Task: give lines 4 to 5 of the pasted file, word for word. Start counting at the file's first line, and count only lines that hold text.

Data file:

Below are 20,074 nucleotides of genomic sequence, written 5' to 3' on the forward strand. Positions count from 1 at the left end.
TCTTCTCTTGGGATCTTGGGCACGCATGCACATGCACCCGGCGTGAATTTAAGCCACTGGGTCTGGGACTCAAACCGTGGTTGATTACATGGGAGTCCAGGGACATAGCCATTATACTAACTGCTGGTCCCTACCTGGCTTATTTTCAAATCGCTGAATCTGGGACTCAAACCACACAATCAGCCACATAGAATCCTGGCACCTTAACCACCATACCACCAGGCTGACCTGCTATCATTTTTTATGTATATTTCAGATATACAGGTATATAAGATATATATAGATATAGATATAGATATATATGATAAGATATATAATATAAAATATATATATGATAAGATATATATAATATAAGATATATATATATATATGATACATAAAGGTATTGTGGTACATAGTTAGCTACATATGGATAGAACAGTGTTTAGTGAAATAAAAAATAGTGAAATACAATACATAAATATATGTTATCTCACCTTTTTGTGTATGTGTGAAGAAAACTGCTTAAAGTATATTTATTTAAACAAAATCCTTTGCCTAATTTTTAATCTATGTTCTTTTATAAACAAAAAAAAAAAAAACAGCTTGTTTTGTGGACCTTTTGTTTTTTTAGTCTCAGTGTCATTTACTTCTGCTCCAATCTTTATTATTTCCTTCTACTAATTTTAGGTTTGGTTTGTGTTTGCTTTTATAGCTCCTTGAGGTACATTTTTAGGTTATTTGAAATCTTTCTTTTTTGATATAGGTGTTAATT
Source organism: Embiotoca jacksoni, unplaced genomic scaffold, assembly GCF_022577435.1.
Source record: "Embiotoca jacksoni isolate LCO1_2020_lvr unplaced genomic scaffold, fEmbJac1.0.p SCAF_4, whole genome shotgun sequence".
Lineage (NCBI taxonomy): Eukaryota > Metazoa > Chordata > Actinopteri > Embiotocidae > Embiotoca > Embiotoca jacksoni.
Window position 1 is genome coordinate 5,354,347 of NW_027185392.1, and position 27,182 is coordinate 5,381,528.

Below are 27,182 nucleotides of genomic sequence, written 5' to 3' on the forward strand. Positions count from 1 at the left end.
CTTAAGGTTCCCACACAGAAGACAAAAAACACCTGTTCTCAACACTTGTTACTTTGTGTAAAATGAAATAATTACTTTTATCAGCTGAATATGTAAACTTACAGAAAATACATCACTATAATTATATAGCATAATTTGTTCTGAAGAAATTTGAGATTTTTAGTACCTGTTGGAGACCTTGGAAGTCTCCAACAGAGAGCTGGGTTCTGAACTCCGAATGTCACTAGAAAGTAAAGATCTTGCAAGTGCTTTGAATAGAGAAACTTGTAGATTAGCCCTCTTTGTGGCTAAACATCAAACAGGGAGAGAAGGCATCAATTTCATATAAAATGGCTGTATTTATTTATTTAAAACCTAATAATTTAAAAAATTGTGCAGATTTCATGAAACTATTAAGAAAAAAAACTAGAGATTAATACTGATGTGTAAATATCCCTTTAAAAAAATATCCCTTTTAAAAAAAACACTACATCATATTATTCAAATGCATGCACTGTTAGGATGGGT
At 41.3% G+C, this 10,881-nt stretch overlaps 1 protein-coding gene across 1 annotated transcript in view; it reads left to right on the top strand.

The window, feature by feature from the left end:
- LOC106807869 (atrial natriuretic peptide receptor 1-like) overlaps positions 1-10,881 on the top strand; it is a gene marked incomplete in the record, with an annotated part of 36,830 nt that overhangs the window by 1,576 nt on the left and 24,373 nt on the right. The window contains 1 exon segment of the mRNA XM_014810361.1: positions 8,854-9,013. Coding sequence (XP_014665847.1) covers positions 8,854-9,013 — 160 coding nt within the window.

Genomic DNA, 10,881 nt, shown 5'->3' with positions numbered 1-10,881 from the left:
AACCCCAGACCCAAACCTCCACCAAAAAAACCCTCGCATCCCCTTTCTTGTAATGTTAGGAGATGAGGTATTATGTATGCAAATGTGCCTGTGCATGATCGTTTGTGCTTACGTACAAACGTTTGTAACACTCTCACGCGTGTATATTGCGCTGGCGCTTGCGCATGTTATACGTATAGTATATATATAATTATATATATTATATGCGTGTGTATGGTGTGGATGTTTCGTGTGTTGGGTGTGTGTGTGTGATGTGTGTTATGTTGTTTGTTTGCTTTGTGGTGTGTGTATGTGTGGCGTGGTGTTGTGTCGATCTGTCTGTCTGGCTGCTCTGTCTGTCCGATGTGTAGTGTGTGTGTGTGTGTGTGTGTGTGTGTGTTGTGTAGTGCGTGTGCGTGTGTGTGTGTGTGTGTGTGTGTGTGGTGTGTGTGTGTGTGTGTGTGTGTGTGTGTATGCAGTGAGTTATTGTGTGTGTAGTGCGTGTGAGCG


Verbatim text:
Source record: "Embiotoca jacksoni isolate LCO1_2020_lvr unplaced genomic scaffold, fEmbJac1.0.p SCAF_4, whole genome shotgun sequence".
Lineage (NCBI taxonomy): Eukaryota > Metazoa > Chordata > Actinopteri > Embiotocidae > Embiotoca > Embiotoca jacksoni.